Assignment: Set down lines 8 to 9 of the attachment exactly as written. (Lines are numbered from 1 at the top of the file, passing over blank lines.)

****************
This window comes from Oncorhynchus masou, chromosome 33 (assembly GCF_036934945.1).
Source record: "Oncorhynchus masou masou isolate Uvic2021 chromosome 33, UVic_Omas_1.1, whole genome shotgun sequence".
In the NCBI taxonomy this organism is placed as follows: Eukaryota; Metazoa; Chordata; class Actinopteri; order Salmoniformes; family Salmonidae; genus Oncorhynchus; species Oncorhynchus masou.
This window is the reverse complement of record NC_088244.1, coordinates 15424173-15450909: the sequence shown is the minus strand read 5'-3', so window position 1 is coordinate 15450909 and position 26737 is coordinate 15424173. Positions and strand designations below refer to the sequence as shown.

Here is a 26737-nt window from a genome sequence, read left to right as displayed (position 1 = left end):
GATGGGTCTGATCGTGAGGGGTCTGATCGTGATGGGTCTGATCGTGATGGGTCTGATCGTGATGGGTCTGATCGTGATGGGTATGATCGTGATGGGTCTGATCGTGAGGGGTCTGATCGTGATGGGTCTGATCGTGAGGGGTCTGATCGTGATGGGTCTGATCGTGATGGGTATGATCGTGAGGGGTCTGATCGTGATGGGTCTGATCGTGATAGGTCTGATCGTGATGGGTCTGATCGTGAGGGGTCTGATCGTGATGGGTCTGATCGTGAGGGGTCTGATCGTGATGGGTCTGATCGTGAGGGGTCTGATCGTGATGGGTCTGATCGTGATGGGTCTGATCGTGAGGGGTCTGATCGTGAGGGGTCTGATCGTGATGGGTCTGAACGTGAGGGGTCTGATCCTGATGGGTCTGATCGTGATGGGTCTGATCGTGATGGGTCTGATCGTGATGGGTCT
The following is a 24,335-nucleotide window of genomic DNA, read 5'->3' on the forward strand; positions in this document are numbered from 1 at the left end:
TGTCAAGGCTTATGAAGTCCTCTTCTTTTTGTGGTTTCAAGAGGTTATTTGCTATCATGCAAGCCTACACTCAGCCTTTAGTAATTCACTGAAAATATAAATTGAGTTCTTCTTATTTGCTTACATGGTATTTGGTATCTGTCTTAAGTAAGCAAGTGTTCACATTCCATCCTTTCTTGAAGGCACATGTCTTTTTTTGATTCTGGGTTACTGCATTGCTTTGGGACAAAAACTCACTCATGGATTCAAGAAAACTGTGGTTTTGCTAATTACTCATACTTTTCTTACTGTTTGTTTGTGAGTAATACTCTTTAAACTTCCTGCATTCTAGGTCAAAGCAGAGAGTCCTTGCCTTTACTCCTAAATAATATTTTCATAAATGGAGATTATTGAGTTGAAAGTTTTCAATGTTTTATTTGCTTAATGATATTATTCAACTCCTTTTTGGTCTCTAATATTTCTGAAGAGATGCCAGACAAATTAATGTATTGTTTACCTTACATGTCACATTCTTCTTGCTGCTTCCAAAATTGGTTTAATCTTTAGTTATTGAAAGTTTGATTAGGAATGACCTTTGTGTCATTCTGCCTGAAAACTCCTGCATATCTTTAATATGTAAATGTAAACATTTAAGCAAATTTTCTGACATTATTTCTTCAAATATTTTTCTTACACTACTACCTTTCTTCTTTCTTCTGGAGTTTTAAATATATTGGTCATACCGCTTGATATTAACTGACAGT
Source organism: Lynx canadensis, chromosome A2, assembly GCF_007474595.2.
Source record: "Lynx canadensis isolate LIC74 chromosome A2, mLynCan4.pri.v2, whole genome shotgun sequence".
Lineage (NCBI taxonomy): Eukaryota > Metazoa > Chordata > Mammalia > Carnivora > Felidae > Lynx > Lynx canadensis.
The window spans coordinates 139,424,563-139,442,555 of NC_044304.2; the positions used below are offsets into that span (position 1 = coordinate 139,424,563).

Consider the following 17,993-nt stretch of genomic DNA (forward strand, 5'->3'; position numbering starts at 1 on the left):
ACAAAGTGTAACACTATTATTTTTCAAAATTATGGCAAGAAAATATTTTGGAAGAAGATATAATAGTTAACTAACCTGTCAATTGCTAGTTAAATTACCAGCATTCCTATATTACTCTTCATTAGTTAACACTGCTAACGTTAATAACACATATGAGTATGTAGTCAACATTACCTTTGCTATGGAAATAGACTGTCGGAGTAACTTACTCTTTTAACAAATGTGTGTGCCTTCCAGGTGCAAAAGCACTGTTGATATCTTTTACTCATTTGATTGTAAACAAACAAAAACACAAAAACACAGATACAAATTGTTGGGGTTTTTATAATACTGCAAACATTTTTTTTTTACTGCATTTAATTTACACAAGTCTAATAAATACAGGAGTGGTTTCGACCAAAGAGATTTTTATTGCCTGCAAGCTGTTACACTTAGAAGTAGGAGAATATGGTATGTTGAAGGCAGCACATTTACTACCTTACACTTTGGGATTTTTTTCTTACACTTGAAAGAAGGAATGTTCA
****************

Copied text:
TGTCAAGGCTTATGAAGTCCTCTTCTTTTTGTGGTTTCAAGAGGTTATTTGCTATCATGCAAGCCTACACTCAGCCTTTAGTAATTCACTGAAAATATAAATTGAGTTCTTCTTATTTGCTTACATGGTATTTGGTATCTGTCTTAAGTAAGCAAGTGTTCACATTCCATCCTTTCTTGAAGGCACATGTCTTTTTTTGATTCTGGGTTACTGCATTGCTTTGGGACAAAAACTCACTCATGGATTCAAGAAAACTGTGGTTTTGCTAATTACTCATACTTTTCTTACTGTTTGTTTGTGAGTAATACTCTTTAAACTTCCTGCATTCTAGGTCAAAGCAGAGAGTCCTTGCCTTTACTCCTAAATAATATTTTCATAAATGGAGATTATTGAGTTGAAAGTTTTCAATGTTTTATTTGCTTAATGATATTATTCAACTCCTTTTTGGTCTCTAATATTTCTGAAGAGATGCCAGACAAATTAATGTATTGTTTACCTTACATGTCACATTCTTCTTGCTGCTTCCAAAATTGGTTTAATCTTTAGTTATTGAAAGTTTGATTAGGAATGACCTTTGTGTCATTCTGCCTGAAAACTCCTGCATATCTTTAATATGTAAATGTAAACATTTAAGCAAATTTTCTGACATTATTTCTTCAAATATTTTTCTTACACTACTACCTTTCTTCTTTCTTCTGGAGTTTTAAATATATTGGTCATACCGCTTGATATTAACTGACAGT
Source organism: Lynx canadensis, chromosome A2, assembly GCF_007474595.2.